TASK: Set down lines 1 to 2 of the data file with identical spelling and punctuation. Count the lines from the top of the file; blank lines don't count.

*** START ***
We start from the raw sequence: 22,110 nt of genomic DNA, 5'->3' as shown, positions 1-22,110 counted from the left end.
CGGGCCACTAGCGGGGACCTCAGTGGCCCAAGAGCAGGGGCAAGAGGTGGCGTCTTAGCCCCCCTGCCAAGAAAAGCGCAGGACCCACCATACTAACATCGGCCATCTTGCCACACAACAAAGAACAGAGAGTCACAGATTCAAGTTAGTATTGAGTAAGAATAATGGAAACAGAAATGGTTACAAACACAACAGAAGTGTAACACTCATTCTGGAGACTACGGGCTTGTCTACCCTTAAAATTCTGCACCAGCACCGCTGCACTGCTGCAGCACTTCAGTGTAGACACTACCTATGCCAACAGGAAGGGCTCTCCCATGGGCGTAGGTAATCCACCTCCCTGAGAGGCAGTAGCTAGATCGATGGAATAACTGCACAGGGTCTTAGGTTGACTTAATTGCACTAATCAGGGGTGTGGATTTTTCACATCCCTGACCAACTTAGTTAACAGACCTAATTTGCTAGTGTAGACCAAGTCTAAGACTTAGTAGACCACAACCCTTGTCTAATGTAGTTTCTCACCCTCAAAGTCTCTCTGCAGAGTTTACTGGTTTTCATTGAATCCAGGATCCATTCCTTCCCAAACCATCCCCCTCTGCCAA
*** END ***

We start from the raw sequence: 22,110 nt of genomic DNA, 5'->3' as shown, positions 1-22,110 counted from the left end.
CGGGCCACTAGCGGGGACCTCAGTGGCCCAAGAGCAGGGGCAAGAGGTGGCGTCTTAGCCCCCCTGCCAAGAAAAGCGCAGGACCCACCATACTAACATCGGCCATCTTGCCACACAACAAAGAACAGAGAGTCACAGATTCAAGTTAGTATTGAGTAAGAATAATGGAAACAGAAATGGTTACAAACACAACAGAAGTGTAACACTCATTCTGGAGACTACGGGCTTGTCTACCCTTAAAATTCTGCACCAGCACCGCTGCACTGCTGCAGCACTTCAGTGTAGACACTACCTATGCCAACAGGAAGGGCTCTCCCATGGGCGTAGGTAATCCACCTCCCTGAGAGGCAGTAGCTAGATCGATGGAATAACTGCACAGGGTCTTAGGTTGACTTAATTGCACTAATCAGGGGTGTGGATTTTTCACATCCCTGACCAACTTAGTTAACAGACCTAATTTGCTAGTGTAGACCAAGTCTAAGACTTAGTAGACCACAACCCTTGTCTAATGTAGTTTCTCACCCTCAAAGTCTCTCTGCAGAGTTTACTGGTTTTCATTGAATCCAGGATCCATTCCTTCCCAAACCATCCCCCTCTGCCAA